List of Nobel laureates affiliated with King's College London

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Twelve Nobel laureates have been affiliated with King's College London. The building pictured is the Embankment terrace entrance to the Strand Campus overlooking the River Thames.

The Nobel Prizes are awarded annually by the Royal Swedish Academy of Sciences, the Karolinska Institute, and the Norwegian Nobel Committee to individuals who make outstanding contributions in the fields of chemistry, physics, literature, peace, and physiology or medicine.[1] They were established by the 1895 will of Alfred Nobel, which dictates that the awards should be administered by the Nobel Foundation. Another prize, the Nobel Memorial Prize in Economic Sciences, was established in 1968 by the Sveriges Riksbank, the central bank of Sweden, for contributors to the field of economics.[2] Each prize is awarded by a separate committee: the Royal Swedish Academy of Sciences awards the Prizes in Physics, Chemistry, and Economics, the Karolinska Institute awards the Prize in Physiology or Medicine, and the Norwegian Nobel Committee awards the Prize in Peace.[3] Each recipient receives a medal, a diploma and a cash prize that has varied throughout the years.[2] In 1901, the winners of the first Nobel Prizes were given 150,782 SEK, which is equal to 7,731,004 SEK in December 2007. In 2008, the winners were awarded a prize amount of 10,000,000 SEK.[4] The awards are presented in Stockholm in an annual ceremony on December 10, the anniversary of Nobel's death.[5]

As of 2013, there have been 12 Nobel laureates affiliated with King's College London. King's College considers laureates who attended the university as undergraduate students, graduate students or were members of the faculty as affiliated laureates.[6] Charles Glover Barkla, who served as the Professor of Physics at King's College from 1909 to 1913, was the first King's College-affiliated laureate, winning the Nobel Prize in Physics in 1917.[7] Nine of the Twelve King's College laureates were recipients of the Nobel Prize in Physics or the Nobel Prize in Physiology or Medicine; the remaining laureates being awarded for Chemistry, Peace and Literature.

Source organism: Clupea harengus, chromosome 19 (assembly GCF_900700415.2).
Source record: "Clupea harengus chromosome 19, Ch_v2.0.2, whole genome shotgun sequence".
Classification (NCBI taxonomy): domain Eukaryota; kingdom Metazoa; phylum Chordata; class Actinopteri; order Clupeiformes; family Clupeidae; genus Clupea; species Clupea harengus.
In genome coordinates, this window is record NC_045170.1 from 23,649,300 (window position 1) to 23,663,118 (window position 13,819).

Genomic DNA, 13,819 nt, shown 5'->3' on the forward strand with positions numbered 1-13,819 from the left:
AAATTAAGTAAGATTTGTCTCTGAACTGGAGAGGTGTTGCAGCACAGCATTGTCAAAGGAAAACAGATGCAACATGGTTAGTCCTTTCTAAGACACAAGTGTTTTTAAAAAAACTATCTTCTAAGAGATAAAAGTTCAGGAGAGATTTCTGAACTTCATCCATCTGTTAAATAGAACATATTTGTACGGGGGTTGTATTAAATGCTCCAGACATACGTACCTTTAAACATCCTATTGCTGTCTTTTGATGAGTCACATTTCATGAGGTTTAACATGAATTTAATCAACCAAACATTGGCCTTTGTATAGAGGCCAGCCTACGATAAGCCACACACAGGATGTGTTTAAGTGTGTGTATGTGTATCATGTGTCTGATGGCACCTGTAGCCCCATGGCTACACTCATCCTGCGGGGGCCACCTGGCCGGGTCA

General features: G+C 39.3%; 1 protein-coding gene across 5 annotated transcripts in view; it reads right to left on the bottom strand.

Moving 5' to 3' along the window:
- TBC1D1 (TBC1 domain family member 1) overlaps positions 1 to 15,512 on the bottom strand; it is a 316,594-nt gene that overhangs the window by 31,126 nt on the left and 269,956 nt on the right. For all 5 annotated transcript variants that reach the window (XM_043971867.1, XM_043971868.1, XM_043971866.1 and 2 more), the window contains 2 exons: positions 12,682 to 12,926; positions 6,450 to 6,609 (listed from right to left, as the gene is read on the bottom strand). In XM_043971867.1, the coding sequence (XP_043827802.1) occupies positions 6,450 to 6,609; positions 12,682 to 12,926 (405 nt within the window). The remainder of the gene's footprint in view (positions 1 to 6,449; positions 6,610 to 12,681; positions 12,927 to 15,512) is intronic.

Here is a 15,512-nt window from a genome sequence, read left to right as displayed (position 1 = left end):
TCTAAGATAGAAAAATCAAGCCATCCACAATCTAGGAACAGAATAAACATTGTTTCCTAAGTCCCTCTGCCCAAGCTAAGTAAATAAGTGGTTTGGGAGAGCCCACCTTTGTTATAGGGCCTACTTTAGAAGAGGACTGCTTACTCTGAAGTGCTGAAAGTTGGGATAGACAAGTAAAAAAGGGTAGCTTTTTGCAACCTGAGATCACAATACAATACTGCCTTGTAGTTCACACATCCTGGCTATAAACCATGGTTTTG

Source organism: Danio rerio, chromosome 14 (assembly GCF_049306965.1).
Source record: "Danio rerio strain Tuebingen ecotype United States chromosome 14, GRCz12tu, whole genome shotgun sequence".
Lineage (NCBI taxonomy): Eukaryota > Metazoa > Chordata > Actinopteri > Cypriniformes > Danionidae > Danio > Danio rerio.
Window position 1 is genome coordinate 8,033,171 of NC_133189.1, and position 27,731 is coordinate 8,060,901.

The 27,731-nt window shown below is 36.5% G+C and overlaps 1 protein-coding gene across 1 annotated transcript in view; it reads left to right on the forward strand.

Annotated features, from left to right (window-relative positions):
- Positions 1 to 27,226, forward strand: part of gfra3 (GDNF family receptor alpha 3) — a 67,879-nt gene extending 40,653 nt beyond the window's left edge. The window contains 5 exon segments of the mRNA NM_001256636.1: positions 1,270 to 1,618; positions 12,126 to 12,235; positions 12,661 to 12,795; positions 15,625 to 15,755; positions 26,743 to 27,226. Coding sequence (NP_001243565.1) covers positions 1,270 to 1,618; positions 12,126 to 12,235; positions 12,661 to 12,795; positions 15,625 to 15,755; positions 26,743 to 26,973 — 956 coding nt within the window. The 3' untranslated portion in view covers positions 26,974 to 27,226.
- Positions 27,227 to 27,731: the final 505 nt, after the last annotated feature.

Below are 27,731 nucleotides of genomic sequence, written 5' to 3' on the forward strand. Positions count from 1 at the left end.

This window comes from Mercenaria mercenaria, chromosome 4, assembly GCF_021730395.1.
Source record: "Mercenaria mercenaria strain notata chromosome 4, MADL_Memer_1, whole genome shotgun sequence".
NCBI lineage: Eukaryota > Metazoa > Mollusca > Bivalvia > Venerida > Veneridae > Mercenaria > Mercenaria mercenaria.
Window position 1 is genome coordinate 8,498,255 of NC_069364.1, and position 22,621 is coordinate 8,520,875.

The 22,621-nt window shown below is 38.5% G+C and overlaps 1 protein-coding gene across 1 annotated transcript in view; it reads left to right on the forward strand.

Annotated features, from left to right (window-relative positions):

Laureates

Year Image Laureate Relation Category Rationale
1917 Charles Glover Barkla.jpg Charles Glover Barkla Professor of Physics, 1909–1913 Physics "for his discovery of the characteristic Röntgen radiation of the elements"[7]
1928 Owen Richardson.jpg Owen Willans Richardson Professor of Physics, 1914–1924 Physics "for his work on the thermionic phenomenon and especially for the discovery of the law named after him"[8]
1929 Frederick Gowland Hopkins nobel.jpg Frederick Gowland Hopkins
(shared with Christiaan Eijkman)
Student, Guy's Hospital; Professor of physiology and toxicology, Guy's Hospital, 1894–1898 Physiology or Medicine "for his discovery of the growth-stimulating vitamins"[9]
1932 Prof. Charles Scott Sherrington.jpg Charles Scott Sherrington
(shared with Edgar Adrian, 1st Baron Adrian)
Professor of systemic physiology, St Thomas' Hospital, 1887–1891 Physiology or Medicine "for their discoveries regarding the functions of neurons"[10]
1947 Appleton.jpg Edward Victor Appleton Wheatstone Professor of Physics, 1924–1936 Physics "for his investigations of the physics of the upper atmosphere especially for the discovery of the so-called Appleton layer"[11]
1951 Max Theiler nobel.jpg Max Theiler M.D., 1922 Physiology or Medicine "for his discoveries concerning yellow fever and how to combat it"[12]
1962 Maurice Wilkins nobel.jpg Maurice Wilkins